Who am I, really?
Am I the calm and quiet person I like to think of myself as, or am I person who is easily moved to anger when someone pushes the right buttons? A recent incident precipitated this rush of self-examination. Do we ever really know ourselves?
We hold in our minds a sort of self-image, a profile of ourselves. Without it, we probably coundn’t live our lives. When we are faced with decisions, we refer back to this self-image, and to a large degree, it helps determine the decisions we make. You know the old adage: If you tell a child often enough that he is naughty, he will come to believe it, and behave accordingly”. And of course, the reverse is also true. I have seen both sides of this adage in action in real life. I have seen naughty children become angels because someone believed in their goodness, and good children become terrors because someone kept getting them into trouble.
But as adults, are we masters of our own self-image? How much responsibility for it do we bear, and how much is borne by those we meet throughout our lives, especially those who are in a position to affect us strongly?
We take this impact of others for granted in many of the things we say. We speak of a saint such as St Mark who began the conversion of Egypt to Christianity 2,000 years ago. His impact on those first Egyptian Christians was nothing less than life-changing, indeed, nation-changing! Today, we accept immediately and without question that a powerful preacher or author can change the minds and lives of millions.
And yet, can anyone really change your self-image without your consent? In children, I can certainly accept that this happens, for the child is not yet mature enough to choose for him/herself what inputs to accept and to reject. The child to a great extent trusts the judgement of the adults in her life, takes their words and comments at face value, cannot analyse them very deeply, nor assess their validity. Tell a child they are cute, and they’ll beam with happiness, event hey are the most unattractive child ever to be born. Tell a child that they have been naughty, and watch the face drop, even if they have not done anything wrong.
But the grown up should be different. The grown up is required to bear their own responsibility for who they are. They are to be mature enough to filter the truth from the untruth, and thus form a self-image that is valid. And yet, we so often get it wrong…
I find myself unwilling to incorporate feedback that I don’t like from people into my self-image. Yet I jump at the chance when they say nice things about me. And then, an incident like the breaking through of anger suddenly crashes me back to earth once more. My self-image turns out to have been false, even though I had trusted it, and built my behaviour around it. There are little nasties lurking around in the dark corners of my soul that I seem to have conveniently forgotten about. My self-image needs revision, if it is to be accurate … and my self itself needs repentance, if it is to be acceptable. Which should I tackle first?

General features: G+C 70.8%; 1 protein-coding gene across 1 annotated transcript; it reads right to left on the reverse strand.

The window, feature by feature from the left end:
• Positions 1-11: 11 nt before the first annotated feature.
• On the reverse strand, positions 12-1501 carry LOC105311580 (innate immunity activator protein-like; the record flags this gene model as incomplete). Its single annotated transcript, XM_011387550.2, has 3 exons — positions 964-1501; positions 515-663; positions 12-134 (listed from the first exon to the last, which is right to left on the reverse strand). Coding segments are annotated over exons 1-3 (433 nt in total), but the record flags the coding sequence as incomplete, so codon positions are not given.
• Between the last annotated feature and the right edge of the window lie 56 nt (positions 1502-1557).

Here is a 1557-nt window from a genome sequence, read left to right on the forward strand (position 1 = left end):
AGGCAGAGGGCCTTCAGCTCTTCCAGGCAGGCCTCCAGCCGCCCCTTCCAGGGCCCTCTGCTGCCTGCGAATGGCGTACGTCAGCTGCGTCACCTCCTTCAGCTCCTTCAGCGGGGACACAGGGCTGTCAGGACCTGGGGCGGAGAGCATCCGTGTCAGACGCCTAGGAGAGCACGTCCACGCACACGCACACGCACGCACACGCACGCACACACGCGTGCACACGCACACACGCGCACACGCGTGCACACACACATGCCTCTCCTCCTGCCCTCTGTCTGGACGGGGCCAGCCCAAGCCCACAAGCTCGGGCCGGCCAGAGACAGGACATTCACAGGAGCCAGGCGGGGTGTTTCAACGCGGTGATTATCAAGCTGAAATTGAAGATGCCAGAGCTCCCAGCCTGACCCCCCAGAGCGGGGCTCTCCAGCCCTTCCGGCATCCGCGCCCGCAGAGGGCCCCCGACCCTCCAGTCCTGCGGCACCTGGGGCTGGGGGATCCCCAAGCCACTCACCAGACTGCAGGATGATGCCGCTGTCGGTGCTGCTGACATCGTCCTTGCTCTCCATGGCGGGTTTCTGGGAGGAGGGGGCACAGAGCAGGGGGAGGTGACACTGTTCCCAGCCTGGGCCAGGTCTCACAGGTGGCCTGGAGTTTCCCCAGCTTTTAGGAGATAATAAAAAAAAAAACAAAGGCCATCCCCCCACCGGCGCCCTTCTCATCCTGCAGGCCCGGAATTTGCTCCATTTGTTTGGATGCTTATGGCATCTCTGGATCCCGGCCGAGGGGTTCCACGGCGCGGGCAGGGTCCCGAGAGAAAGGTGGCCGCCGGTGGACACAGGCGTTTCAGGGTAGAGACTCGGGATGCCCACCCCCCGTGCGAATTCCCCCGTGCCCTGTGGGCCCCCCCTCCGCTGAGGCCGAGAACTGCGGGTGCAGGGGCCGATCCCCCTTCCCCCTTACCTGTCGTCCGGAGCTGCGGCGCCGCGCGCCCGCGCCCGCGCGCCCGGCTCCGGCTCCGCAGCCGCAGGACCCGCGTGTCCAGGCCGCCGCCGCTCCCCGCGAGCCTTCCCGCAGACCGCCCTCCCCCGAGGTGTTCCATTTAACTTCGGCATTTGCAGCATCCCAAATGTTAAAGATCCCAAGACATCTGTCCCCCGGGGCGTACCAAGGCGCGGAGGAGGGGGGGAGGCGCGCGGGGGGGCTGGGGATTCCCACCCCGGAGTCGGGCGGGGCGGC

Perhaps the self-image has to be corrected first, brought back into line with reality. If I don’t know the little nasties inside me, how can I do anything about them? What if I don’t like the self-image I find, when I brush away the deception? Well, that’s when the real work begins…
2 Replies to “The Little Nasties and Me”
Hi Abouna, can you offer some advice on the best way to bring your self-image in line with reality?
I agree that there are times when we choose to let positive feedback define our self image a little bit too much (oh no! that pesky little pride nasty!) but the pendulum can also swing the other way and we can have an overly negative perception of ourselves, perhaps taking criticism too much to heart (oops, that little despair nasty!!)…how do we achieve the right balance from which to start the ‘real work’?
This is an interesting issue … i believe everybody would be looking at it differently ….i believe most of us and specially those who do regularly their repentance , confession , holy communion , live holy all the time on earth and start eternal life here through their pure hearts and fight hard for it , i believe they know good themselves through the regular mechanism of regular SELF EXAMINATION … i personally i do it when i do my night short prayers and go to bed i start to reflect on the events of the day and by the help of God through the holy spirit which i believe trigger my conscious that all my wrong doings come in front of my eyes …i reckon it works with me through this automatic great holy mechanism … i do not think it is to sit there and balance the positives with negatives and checking self image and whatever the others say about me!!!????? …what matters what the Lord think about you pal and how you feel about yourself that is the main gauge for you …. just do the right thing all the time to the best of own ability and fear nothing and at the end you achieve and feel that satisfaction with own self ….it is simply i believe a simple strait forward procedure for the person who wants to maintain that pure heart and to go through it regularly by revisiting own self … i wonder if there are another interesting perceptions on this issue …every day we learn something …i believe abouna has got something their wants to high light i could not figure it which is in between the lines ??!! i am with Angela , i appreciate if abouna elaborate more in depth in this issue …..praise the name of God by your work , amen …..